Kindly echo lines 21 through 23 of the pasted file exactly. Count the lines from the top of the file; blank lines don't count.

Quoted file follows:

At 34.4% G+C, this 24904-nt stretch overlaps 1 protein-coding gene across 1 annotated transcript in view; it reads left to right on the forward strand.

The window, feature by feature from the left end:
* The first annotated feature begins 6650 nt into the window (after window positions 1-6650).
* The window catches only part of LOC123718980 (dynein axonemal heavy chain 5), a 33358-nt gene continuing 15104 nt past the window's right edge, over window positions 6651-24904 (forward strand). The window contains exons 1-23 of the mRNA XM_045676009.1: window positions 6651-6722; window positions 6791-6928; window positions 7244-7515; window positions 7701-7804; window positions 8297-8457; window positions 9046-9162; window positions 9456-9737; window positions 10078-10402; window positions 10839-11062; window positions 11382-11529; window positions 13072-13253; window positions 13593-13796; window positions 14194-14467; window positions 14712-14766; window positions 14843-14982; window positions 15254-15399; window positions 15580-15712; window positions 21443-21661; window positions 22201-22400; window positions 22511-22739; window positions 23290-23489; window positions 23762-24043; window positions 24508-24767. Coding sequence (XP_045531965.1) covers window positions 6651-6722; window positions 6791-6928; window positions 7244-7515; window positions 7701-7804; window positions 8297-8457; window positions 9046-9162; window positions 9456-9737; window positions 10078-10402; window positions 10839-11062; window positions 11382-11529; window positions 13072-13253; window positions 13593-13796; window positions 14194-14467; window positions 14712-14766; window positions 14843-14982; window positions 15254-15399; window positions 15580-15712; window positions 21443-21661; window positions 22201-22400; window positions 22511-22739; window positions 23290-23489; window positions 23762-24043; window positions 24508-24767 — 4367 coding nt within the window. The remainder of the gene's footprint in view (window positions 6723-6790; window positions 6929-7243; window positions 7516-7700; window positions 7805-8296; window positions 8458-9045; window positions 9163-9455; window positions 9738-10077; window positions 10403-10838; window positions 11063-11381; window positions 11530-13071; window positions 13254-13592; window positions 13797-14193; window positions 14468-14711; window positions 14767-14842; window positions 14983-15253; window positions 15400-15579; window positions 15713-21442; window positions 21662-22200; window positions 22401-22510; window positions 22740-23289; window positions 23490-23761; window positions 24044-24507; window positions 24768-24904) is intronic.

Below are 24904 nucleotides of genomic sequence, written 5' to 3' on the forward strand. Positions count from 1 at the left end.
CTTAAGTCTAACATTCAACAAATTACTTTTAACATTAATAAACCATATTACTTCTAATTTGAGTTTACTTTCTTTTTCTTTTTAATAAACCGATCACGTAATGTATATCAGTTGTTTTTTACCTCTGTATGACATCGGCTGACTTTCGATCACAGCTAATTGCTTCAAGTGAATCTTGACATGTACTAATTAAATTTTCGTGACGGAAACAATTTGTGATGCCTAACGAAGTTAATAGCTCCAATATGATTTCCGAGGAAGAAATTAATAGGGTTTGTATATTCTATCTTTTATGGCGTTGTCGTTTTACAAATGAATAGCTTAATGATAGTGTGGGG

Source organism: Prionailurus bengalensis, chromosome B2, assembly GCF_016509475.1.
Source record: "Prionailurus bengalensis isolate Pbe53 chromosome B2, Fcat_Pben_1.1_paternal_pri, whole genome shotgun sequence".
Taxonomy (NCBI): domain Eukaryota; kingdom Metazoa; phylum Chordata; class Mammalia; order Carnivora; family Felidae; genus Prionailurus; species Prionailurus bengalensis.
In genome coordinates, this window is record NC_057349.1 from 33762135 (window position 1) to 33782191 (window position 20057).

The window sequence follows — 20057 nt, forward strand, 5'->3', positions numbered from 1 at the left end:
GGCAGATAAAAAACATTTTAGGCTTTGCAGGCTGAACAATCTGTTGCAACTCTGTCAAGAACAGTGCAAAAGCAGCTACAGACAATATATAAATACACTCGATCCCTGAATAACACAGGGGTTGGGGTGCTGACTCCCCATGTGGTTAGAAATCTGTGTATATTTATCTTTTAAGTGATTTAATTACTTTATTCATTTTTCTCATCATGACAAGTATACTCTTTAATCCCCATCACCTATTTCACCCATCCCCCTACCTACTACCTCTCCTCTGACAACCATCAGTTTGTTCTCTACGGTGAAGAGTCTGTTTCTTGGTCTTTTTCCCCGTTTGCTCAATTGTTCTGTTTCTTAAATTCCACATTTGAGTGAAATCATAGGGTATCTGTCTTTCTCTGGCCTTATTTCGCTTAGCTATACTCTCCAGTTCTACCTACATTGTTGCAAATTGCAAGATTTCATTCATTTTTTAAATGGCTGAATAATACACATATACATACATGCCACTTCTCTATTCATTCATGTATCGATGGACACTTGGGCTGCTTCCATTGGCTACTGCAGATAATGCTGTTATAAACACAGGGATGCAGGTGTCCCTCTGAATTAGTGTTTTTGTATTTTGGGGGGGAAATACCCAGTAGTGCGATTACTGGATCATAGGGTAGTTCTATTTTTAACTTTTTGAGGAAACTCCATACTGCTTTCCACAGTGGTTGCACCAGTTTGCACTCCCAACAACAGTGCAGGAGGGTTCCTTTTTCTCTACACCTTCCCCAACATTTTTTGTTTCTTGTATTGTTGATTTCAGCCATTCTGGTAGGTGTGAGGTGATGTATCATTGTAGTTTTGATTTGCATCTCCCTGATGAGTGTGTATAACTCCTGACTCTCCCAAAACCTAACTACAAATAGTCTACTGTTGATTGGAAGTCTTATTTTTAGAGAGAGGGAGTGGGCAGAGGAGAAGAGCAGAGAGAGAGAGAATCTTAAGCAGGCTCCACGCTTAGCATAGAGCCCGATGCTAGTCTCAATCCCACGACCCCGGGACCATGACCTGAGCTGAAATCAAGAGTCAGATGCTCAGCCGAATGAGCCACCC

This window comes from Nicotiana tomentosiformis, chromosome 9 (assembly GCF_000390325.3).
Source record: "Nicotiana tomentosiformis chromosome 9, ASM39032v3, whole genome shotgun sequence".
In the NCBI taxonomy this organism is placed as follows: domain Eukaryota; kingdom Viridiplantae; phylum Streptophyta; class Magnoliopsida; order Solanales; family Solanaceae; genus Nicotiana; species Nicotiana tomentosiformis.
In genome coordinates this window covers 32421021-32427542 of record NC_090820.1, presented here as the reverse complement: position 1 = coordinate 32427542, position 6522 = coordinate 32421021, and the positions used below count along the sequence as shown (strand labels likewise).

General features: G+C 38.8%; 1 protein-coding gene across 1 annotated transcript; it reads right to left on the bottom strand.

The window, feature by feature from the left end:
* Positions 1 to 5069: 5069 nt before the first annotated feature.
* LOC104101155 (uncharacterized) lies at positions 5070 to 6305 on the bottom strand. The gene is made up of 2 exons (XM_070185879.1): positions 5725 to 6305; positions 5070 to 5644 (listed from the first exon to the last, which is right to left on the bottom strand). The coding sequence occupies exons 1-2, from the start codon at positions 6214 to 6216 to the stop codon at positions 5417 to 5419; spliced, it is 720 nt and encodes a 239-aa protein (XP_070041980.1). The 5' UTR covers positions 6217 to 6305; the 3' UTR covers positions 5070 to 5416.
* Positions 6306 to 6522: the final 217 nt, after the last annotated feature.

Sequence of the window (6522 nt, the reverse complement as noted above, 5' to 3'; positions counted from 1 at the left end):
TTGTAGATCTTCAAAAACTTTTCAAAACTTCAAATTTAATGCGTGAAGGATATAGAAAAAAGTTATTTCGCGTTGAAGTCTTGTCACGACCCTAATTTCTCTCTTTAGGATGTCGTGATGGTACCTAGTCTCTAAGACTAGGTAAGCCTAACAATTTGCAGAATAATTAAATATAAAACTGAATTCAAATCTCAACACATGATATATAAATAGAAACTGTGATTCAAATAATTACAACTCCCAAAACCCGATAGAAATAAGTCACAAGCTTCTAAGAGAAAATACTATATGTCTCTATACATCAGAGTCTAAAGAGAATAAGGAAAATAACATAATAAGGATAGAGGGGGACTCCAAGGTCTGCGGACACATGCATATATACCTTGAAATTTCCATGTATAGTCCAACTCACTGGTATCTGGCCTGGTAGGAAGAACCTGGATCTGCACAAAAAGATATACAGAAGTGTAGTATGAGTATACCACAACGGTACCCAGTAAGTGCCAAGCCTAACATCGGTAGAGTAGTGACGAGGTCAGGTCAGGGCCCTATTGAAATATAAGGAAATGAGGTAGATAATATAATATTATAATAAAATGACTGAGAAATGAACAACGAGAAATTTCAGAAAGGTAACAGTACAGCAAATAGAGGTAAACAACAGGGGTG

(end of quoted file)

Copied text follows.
* Positions 6306 to 6522: the final 217 nt, after the last annotated feature.

Sequence of the window (6522 nt, the reverse complement as noted above, 5' to 3'; positions counted from 1 at the left end):
TTGTAGATCTTCAAAAACTTTTCAAAACTTCAAATTTAATGCGTGAAGGATATAGAAAAAAGTTATTTCGCGTTGAAGTCTTGTCACGACCCTAATTTCTCTCTTTAGGATGTCGTGATGGTACCTAGTCTCTAAGACTAGGTAAGCCTAACAATTTGCAGAATAATTAAATATAAAACTGAATTCAAATCTCAACACATGATATATAAATAGAAACTGTGATTCAAATAATTACAACTCCCAAAACCCGATAGAAATAAGTCACAAGCTTCTAAGAGAAAATACTATATGTCTCTATACATCAGAGTCTAAAGAGAATAAGGAAAATAACATAATAAGGATAGAGGGGGACTCCAAGGTCTGCGGACACATGCATATATACCTTGAAATTTCCATGTATAGTCCAACTCACTGGTATCTGGCCTGGTAGGAAGAACCTGGATCTGCACAAAAAGATATACAGAAGTGTAGTATGAGTATACCACAACGGTACCCAGTAAGTGCCAAGCCTAACATCGGTAGAGTAGTGACGAGGTCAGGTCAGGGCCCTATTGAAATATAAGGAAATGAGGTAGATAATATAATATTATAATAAAATGACTGAGAAATGAACAACGAGAAATTTCAGAAAGGTAACAGTACAGCAAATAGAGGTAAACAACAGGGGTG